Recent advances in several areas of optical technology have led to the development of a variety of optical biopsy techniques. These techniques offer a range of modalities for diagnosis, and include elastic scattering spectroscopy (ESS), light-induced fluorescence spectroscopy (LIFS)15 16 17 optical coherence tomography (OCT),18 19 20 diffuse optical tomography (DOT),21 22 23 and Raman and vibrational spectroscopy.24 25 26 ESS, sometimes called diffuse-reflectance spectroscopy,27 is a particularly attractive technique, since it provides spectra that contain information about the subcellular morphology of the tissue as well as the chromophore content (e.g., hemoglobin and melanin).28 Because ESS translates tissue morphological changes at the cellular and subcellular level into spectral features,29 it can be compared with standard histopathologic assessment, which is commonly based on the analysis of microscopic structure.16 30 Hence, ESS may be an appropriate technique for cancer diagnosis, with the advantage of noninvasively providing real-time diagnostic signatures in situ, which are related to histopathology.

We have previously reported on clinical studies using the ESS technique for diagnosing breast tissues and breast sentinel lymph nodes,31 upper and lower GI tract mucosa,32 33 and bladder.34 This work focuses on the problem of pigmented skin lesions for which standard histopathologic examination is the best method available for determining the presence or absence of melanoma.35

The progression of the melanocyte to a malignant melanoma passes through various steps: development of benign nevocellular nevus, preneoplastic dysplastic nevus, primary melanoma, and metastatic melanoma.36 The thickness, known as the Breslow thickness, of the lesion is an important prognostic factor for melanocytic lesions.37 38 39 Differences in lesion thickness and microscopic architecture changes are both likely to affect the ESS signal. Over the red to near-infrared spectral region, scattering dominates over absorption in most tissue,16 40 41 with hemoglobin having a stronger absorption effect at wavelengths under 600 nm, especially for subepithelial tissues. However, pigmented skin lesions, both malignant and benign, generally contain higher concentrations of melanin than normal skin. Melanin is known to absorb and scatter light very strongly in the UV-visible spectral region, with the extinction coefficient rising for shorter wavelengths as result of Rayleigh scattering caused by the melanin granules.42 The absorption of melanin is much weaker in the near-infrared (NIR), where scattering can be expected to dominate in skin.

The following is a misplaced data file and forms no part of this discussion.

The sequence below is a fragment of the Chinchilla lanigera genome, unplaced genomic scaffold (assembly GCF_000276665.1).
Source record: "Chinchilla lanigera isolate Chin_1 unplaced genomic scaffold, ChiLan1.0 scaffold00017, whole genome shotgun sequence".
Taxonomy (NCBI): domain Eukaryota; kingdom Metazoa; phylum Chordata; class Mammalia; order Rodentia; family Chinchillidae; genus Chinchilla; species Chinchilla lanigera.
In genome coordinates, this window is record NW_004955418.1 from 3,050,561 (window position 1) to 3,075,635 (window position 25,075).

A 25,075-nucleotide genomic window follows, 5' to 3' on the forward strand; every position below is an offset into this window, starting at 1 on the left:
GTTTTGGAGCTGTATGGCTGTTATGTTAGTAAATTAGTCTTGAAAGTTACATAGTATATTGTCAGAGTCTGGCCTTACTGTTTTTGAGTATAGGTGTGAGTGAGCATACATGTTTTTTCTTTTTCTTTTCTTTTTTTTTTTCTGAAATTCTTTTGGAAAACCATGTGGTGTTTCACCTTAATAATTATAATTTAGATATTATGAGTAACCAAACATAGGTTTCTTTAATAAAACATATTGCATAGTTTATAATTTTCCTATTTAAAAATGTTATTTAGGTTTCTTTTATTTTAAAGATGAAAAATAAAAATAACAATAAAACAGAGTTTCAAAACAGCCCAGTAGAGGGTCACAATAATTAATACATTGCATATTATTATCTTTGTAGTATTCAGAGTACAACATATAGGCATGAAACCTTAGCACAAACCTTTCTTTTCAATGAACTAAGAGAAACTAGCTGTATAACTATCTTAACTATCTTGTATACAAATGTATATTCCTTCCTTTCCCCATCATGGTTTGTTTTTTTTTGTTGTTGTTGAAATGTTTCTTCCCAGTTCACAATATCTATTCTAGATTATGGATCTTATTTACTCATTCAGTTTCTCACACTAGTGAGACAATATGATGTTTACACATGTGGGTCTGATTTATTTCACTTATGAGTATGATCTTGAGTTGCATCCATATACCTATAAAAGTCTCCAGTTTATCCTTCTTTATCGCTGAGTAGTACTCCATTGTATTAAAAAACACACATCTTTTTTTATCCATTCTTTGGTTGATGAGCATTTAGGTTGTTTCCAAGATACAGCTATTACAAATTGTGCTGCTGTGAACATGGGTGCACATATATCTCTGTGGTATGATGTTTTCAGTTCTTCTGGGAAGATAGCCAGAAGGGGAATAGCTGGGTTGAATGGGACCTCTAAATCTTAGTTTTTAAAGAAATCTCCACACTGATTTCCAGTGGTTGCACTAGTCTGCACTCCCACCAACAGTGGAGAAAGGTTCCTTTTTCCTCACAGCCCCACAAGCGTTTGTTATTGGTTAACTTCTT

Optical properties of melanoma have been explored using reflectance spectroscopy. Using a bundle of 30 fiber optics (18 sources and 12 detector) as a probe, Wallace et al.; recorded the reflectance spectra (320 to 1100 nm) from 121 melanocytic benign and malignant skin lesions.43 Encouraging correlations with pathology were reported. The accuracy of detecting melanomas was either 72 or 86.7 based on the classification method used for the analysis of the spectra.44 McIntosh et al.; have performed in vivo reflectance spectroscopy (400 to 2500 nm) on skin neoplasms (both pigmented and nonpigmented lesions). Significant spectral differences (p<0.05) were found between normal skin and skin neoplasms in several regions of the NIR spectrum.45